GAZA CITY — The unrest in Egypt has sparked a severe shortage in goods and fuel in the already isolated Gaza Strip, which relies on smuggling tunnels under the Gaza-Egypt border for the majority of its imports.
Ahead of the mass protests across Egypt Sunday, Egypt’s military reportedly moved to shut down the tunnels, fearing Gaza-based militants would exploit any potential chaos to stage attacks on Egyptian security forces. Egyptians, panicked that the demonstrations would cause a sudden collapse of the state, stocked up on provisions and on fuel, causing long lines at gas stations across the country.
Now that Egypt’s military issued Monday a 48-hour ultimatum for President Mohamed Morsi and other political forces to resolve the current political crisis, which saw millions take to the streets in protest Sunday, Gazans are even more worried that their economic situation will worsen.
Egyptian news agencies, quoting eyewitnesses, reported that more army troops arrived on Egypt’s side of the border Sunday, the day millions of people took to the streets to protest Morsi on the anniversary of his inauguration.
Adel, a smuggler on the Gaza side, says the Egyptian army has blocked all roads leading to the tunnel area — and Hamas government officials in Gaza say only a few tunnels are partially operating.
“There is a crisis,” said Subhi Radwan, the mayor of Rafah on Gaza’s border with Egypt. “And we have no other alternative to get basic needs.”
Gaza has long been dependent on Egypt for its commercial life, even as Israel partially lifted its own years-long blockade on the territory in 2010.
While Egypt hosts no formal commercial crossing with Gaza, Egyptian goods are cheaper and, unlike Israeli goods, are not subject to tight restrictions. Some estimates from local think tanks say Gaza gets more than 70 percent of its goods from the tunnels — and the rest from Israel.
The news that Egypt’s military was intensifying its operation to shut down the tunnels — and of a severe fuel shortage in Cairo — sent Gazans to the gas stations to refill their tanks and to the stores to stock up on supplies, exacerbating the crisis.
The shortage has even crippled the black market for fuel, because almost no gas or diesel is entering the territory, officials say.
Gaza imports fuel from Israel, but with 80 percent of the population of 1.7 million still reliant on aid, residents prefer the cheaper Egyptian version.
Gaza’s gas station syndicate, which had decreased its reliance on Israeli fuel in the past, has now asked Israel to provide more fuel to head off the crisis, according to the Hamas government’s petroleum directorate head, Abdul Nasser Muahnna.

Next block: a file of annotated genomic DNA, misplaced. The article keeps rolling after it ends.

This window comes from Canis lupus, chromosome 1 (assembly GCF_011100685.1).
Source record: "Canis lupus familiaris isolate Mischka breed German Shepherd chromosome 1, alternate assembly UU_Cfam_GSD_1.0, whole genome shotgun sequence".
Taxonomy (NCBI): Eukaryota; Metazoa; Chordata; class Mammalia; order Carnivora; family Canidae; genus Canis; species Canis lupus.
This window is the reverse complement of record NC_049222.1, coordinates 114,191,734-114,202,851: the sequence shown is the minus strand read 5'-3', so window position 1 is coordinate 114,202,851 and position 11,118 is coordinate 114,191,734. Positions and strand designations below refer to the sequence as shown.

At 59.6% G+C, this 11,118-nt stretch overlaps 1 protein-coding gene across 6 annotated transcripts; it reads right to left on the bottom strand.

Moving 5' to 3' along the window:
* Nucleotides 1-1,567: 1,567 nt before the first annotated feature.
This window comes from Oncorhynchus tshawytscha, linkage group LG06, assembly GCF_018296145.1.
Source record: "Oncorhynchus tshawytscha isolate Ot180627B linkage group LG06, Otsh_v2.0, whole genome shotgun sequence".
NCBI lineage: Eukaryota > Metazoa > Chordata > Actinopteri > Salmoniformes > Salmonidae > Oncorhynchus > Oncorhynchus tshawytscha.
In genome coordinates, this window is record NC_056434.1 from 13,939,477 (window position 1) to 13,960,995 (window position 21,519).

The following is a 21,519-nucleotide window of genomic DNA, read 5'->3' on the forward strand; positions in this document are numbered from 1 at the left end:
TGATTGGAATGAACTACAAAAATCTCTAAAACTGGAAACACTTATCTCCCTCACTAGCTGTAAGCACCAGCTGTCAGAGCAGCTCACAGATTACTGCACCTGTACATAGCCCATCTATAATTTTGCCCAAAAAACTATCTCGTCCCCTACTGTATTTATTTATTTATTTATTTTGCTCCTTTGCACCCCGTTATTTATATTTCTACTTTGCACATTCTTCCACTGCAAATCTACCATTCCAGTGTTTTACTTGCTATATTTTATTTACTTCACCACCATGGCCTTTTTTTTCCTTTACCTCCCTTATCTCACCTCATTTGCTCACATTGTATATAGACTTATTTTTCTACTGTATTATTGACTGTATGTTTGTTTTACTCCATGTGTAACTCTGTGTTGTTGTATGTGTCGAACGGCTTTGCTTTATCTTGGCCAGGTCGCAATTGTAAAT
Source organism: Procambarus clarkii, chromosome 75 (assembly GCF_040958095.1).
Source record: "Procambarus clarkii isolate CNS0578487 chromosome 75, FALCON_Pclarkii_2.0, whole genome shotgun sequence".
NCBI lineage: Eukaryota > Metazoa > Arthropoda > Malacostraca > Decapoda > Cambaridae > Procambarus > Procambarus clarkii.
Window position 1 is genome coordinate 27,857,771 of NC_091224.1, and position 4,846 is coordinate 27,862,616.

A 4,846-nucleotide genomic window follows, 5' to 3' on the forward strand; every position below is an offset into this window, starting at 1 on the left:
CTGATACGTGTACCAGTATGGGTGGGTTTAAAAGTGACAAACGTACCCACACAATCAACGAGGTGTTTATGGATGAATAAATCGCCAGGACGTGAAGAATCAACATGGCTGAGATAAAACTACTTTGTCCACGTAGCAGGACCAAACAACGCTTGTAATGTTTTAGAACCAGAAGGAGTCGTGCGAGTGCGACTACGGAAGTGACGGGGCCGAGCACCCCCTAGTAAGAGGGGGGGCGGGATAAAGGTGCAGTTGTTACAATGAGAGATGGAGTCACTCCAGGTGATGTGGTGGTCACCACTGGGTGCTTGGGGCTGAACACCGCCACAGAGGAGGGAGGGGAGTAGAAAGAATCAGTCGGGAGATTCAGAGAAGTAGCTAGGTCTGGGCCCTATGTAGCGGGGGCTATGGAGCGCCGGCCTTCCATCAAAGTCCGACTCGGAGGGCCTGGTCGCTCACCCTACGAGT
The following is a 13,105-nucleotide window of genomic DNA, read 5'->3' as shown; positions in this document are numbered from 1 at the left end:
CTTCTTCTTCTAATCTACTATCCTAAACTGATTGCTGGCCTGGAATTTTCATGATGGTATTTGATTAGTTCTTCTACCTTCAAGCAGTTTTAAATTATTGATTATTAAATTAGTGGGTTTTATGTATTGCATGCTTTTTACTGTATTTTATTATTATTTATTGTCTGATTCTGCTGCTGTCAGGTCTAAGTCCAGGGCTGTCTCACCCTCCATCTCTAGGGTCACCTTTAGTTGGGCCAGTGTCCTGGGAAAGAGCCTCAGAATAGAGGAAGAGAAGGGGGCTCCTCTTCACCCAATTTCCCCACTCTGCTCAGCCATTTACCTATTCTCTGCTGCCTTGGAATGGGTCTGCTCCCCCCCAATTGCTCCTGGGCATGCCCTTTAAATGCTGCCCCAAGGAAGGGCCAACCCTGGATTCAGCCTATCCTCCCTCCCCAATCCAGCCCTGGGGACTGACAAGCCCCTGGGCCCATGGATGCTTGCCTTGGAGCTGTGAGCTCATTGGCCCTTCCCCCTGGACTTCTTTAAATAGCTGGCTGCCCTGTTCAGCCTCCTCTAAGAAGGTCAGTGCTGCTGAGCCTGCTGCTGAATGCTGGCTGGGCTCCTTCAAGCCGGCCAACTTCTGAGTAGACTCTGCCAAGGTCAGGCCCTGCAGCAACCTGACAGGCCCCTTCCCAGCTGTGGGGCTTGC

Abu Jalal, a taxi driver in Gaza City and father of eight, spends hours waiting in line to fill up his tank.
“The gas stations are dry. Getting a few liters of diesel is more difficult than getting a job these days,” he said, smiling as he lit a cigarette.
Right now, the price of what is left of the diesel on the black market has jumped from $12 to $26 per gallon.
"I cannot afford buying Israeli fuel because it is very expensive," Abu Jalal said. "I would need $100 to refill my tank."
The cost of construction materials, too, is on the rise. In addition to shortages due to a clampdown on the tunnel trade, businessmen here say Egyptian exporters are bumping prices because of the heightened risk that comes from moving goods to Gaza — by as much as 50 percent.
Mohammed Muhaissen, a teacher, stopped building his new house after the price of cement rose from less than 350 shekels ($96) a few weeks ago to 800 shekels ($220) today.
The Egyptian army first began destroying the hundreds of smuggling tunnels, some of which have operated for decades, following a militant attack that killed 16 Egyptian soldiers in August.
Some Egyptians blamed Palestinian militants, while others claimed the attackers were a mix of Egyptian and Palestinian fighters. The tunnels have also served as pipelines for weapons to fighters in the Gaza Strip, which is administered by the militant Hamas movement.
Still Gazans are worried that further unrest in Egypt, including a military coup, will leave them without a lifeline. Some here had hoped that Morsi, an Islamist, would be more sympathetic to the plight of those living in the Hamas-run territory.
"I have bought everything I need, but the prices are high so I could not buy large quantities," said Aisha Ibrahim, a housewife in Gaza City. Ibrahim is worried she will not be able to afford food to feed her family during Ramadan, the Islamic month of feasts and fasting that starts in mid-July.
"What I have is enough for a week,” she said. “But I don't know what to do when the food I bought is over."
Radwan, Rafah’s mayor, says he understands Egyptians need security, adding that Hamas had boosted its own forces at the border Sunday.
Instead, he said, Egypt should allow the formal passenger crossing at Rafah to be used for commercial goods.
Hamas has also proposed the construction of a free-trade zone between Gaza and Egypt, but so far Egypt has refused.
In the meantime, Adel has laid off 10 of his 15 workers due to the slowdown.